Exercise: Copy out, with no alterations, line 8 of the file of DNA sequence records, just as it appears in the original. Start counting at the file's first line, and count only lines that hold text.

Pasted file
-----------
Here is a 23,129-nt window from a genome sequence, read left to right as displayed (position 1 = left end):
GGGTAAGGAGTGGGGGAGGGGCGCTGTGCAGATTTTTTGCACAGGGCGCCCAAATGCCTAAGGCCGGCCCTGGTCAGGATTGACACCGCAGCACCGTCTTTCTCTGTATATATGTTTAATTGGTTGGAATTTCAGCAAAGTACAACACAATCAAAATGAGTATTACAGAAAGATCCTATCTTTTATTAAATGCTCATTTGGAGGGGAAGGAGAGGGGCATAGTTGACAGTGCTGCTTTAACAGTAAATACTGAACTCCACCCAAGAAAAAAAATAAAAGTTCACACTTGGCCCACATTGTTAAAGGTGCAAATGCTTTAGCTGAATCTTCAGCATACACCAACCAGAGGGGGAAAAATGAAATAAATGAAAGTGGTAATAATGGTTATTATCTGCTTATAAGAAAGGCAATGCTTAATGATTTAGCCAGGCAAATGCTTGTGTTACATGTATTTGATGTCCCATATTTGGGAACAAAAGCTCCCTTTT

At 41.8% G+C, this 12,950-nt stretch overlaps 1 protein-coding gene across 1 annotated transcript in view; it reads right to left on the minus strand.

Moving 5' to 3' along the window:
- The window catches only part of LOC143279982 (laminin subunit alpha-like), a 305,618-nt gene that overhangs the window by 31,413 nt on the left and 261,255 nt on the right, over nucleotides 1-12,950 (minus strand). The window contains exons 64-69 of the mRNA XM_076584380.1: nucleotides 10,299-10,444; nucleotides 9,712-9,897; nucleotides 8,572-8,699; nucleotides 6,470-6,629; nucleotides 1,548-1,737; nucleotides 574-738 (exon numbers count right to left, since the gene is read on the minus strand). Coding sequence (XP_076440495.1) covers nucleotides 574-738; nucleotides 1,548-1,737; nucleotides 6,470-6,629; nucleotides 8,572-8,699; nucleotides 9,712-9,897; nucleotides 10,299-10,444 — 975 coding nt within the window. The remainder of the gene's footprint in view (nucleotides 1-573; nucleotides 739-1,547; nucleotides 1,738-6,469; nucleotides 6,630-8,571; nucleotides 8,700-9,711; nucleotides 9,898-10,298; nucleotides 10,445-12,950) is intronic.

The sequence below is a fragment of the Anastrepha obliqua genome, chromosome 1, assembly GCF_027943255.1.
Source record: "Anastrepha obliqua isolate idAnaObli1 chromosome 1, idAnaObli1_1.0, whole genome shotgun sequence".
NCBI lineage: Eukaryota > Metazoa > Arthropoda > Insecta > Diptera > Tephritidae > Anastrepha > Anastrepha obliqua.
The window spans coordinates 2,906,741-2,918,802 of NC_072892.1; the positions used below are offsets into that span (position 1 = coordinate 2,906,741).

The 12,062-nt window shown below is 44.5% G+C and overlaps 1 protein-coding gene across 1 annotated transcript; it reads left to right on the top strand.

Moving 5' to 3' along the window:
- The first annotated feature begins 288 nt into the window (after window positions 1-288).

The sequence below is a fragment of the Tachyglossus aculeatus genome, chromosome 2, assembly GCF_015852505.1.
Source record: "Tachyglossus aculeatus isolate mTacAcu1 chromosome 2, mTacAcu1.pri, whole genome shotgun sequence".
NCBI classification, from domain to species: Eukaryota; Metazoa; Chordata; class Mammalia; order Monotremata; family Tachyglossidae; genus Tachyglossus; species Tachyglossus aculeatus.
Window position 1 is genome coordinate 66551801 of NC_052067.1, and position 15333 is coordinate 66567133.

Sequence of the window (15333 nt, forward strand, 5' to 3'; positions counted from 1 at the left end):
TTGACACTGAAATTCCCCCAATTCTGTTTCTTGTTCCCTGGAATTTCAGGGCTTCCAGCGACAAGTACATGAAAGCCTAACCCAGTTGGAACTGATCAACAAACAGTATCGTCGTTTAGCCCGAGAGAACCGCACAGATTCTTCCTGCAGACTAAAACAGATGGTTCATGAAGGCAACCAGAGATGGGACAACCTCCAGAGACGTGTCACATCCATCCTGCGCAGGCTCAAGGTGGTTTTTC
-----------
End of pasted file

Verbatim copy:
NCBI lineage: Eukaryota > Metazoa > Arthropoda > Insecta > Diptera > Tephritidae > Anastrepha > Anastrepha obliqua.